2. Stop Balloons 

Balloons can contribute to microplastics in a few different ways such as when balloons are released into the environment and they eventually break down and release small plastic particles known as microplastics. Balloons can also pose a threat to wildlife. Animals may mistake the balloons for food, and when they ingest the balloons, the balloons can break down into microplastics in their digestive systems. There are some places where balloon releases are already banned, such as in some US states and countries like Australia and Costa Rica. Some cities and towns have also implemented bans on certain types of balloons, such as those made of non-biodegradable materials like Mylar. 

3. Marine Debris art in Korea 

This art is created using marine debris such as plastic waste and other materials found on beaches and in oceans. In Korea, there are several artists and organisations that are using this form of art to raise awareness about the issue of marine pollution and to promote environmental conservation. The Korea Marine Environment Art Network (KMEAN) is a group of artists and activists who use marine debris as their medium to create art installations and sculptures. Their works are often displayed in public spaces and at events, and are intended to raise awareness about the impact of marine pollution on the environment and marine life. Marine debris art is gaining popularity in Korea as a means of promoting environmental awareness and encouraging people to take action to reduce plastic waste and other forms of marine pollution. 

4. Regulations and Policies 

There are a number of regulations and policies that have been put in place around the world to address the issue of microplastics. The United States, Canada, the United Kingdom, and France have banned the use of microbeads in personal care products such as facial scrubs and toothpaste. Many countries and cities have implemented bans or fees on single-use plastic bags, which can break down into microplastics over time. For example, in 2021, the European Union implemented a ban on single-use plastic products, including plastic bags. The Netherlands has a programme in place to treat wastewater and capture microplastics. Canada has implemented extended producer responsibility programmes that require companies to take responsibility for the entire lifecycle of their products, including the waste generated by those products. Many countries are also implementing educational campaigns and awareness programmes to educate the public about the issue of microplastics and encourage individuals to take action to reduce plastic waste. These are just a few examples of the regulations and policies in place around the world to address the issue of microplastics. The Save Our Seas Act (SOSA) is a U.S. federal law that was first introduced in 2017 and reauthorized in 2018 and 2020. The act was designed to address the problem of marine debris and ocean pollution, including plastic pollution.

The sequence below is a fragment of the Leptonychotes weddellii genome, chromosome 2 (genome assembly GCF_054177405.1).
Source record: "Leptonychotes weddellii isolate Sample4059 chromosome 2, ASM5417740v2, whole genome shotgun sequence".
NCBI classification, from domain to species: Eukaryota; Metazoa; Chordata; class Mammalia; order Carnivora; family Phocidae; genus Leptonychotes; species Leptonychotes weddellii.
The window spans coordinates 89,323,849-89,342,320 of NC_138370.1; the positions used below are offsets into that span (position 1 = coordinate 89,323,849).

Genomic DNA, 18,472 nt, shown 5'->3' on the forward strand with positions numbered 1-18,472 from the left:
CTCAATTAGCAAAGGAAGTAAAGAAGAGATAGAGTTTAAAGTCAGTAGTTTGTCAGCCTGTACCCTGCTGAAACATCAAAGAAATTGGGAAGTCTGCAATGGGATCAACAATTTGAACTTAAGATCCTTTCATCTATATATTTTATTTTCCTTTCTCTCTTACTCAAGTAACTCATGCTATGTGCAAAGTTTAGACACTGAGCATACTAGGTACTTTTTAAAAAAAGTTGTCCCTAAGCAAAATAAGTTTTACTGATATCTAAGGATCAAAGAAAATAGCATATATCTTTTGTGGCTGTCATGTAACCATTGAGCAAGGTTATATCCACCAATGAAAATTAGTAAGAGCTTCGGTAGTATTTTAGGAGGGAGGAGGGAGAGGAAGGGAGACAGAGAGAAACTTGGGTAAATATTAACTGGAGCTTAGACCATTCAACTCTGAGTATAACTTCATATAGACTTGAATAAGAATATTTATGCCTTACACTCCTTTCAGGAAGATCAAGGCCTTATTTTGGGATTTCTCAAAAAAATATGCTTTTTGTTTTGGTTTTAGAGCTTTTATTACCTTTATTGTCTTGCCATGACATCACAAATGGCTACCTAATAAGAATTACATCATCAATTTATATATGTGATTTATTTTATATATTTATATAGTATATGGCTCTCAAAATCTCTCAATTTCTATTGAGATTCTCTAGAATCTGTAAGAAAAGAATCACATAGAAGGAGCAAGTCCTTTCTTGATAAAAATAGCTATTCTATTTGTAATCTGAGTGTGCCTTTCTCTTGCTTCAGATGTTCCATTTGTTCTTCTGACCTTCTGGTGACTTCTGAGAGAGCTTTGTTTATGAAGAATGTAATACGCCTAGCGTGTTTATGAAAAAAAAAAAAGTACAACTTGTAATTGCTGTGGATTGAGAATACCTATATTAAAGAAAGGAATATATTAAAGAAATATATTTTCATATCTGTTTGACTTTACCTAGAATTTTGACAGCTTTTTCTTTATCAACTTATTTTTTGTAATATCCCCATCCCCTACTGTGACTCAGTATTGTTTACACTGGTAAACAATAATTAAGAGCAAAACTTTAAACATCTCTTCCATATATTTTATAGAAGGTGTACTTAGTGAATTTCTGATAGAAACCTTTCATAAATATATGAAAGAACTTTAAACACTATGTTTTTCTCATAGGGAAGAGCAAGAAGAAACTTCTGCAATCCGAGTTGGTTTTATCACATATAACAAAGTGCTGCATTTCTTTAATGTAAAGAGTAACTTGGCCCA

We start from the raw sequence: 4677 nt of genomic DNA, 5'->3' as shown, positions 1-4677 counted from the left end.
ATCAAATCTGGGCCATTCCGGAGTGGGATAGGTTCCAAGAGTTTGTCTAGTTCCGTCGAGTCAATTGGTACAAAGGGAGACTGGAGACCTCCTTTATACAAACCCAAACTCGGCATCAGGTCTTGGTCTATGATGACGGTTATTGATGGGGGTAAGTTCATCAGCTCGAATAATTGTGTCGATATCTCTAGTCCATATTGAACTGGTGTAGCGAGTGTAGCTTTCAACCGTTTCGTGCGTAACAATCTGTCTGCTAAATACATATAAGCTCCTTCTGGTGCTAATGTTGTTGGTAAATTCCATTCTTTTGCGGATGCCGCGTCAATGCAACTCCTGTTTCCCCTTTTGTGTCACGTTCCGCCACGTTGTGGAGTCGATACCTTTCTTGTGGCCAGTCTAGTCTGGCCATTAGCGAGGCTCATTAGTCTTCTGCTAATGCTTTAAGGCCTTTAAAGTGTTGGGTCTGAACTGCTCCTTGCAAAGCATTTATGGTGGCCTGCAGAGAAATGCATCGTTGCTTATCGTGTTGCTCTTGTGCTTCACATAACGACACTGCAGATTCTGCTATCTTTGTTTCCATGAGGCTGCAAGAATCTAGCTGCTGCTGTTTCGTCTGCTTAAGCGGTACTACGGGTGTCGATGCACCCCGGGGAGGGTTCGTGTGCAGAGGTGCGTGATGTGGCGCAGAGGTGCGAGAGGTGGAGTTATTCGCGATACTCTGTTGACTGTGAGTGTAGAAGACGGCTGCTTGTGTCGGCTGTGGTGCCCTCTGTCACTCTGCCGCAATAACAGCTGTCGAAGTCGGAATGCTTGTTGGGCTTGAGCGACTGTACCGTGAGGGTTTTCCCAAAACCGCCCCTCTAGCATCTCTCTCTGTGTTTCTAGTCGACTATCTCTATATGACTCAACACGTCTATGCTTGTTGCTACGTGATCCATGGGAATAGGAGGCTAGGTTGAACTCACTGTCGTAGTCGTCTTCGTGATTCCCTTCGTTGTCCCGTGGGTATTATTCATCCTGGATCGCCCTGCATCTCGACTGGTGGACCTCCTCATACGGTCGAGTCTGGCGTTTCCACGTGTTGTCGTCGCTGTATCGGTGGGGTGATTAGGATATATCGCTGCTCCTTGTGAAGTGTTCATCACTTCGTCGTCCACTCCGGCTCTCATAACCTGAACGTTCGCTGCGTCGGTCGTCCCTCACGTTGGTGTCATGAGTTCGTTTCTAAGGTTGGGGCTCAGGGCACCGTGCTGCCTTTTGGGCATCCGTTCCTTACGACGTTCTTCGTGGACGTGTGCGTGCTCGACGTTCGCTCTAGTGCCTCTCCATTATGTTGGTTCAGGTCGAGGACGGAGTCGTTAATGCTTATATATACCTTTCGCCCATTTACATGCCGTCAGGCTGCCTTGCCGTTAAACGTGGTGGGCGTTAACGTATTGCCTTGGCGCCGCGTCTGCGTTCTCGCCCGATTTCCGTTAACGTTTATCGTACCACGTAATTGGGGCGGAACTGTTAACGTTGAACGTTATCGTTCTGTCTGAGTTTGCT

5. Plastic Bank 

This is an international organisation that aims to reduce plastic waste and poverty by creating a market for recycled plastic. The organization has set up several “plastic banks” in Haiti to encourage people to collect plastic waste and exchange it for goods or cash. Plastic Bank has provided a source of income for thousands of Haitians while also reducing the amount of plastic waste that ends up in the environment. In addition to its work in Haiti, Plastic Bank has set up similar programmes in several other countries, including Indonesia, the Philippines, and Brazil. Through these initiatives, the organisation is working to create a more sustainable future by reducing plastic waste and promoting social and economic development. 

6. Bubble Barrier 

A bubble barrier is a system that uses air bubbles to trap plastic waste and other debris in waterways, preventing it from flowing downstream. The system works by creating a wall of bubbles across a river or canal, which creates a barrier that traps floating debris and directs it to a collection point. The Netherlands is one of several countries that has implemented bubble barrier systems to address the problem of plastic waste in its waterways. The Bubble Barrier in Amsterdam consists of a tube that is placed on the bottom of the canal, which releases a stream of bubbles that rises to the surface. The bubbles create a barrier that pushes plastic waste and other debris to the sides of the canal, where it can be collected and removed.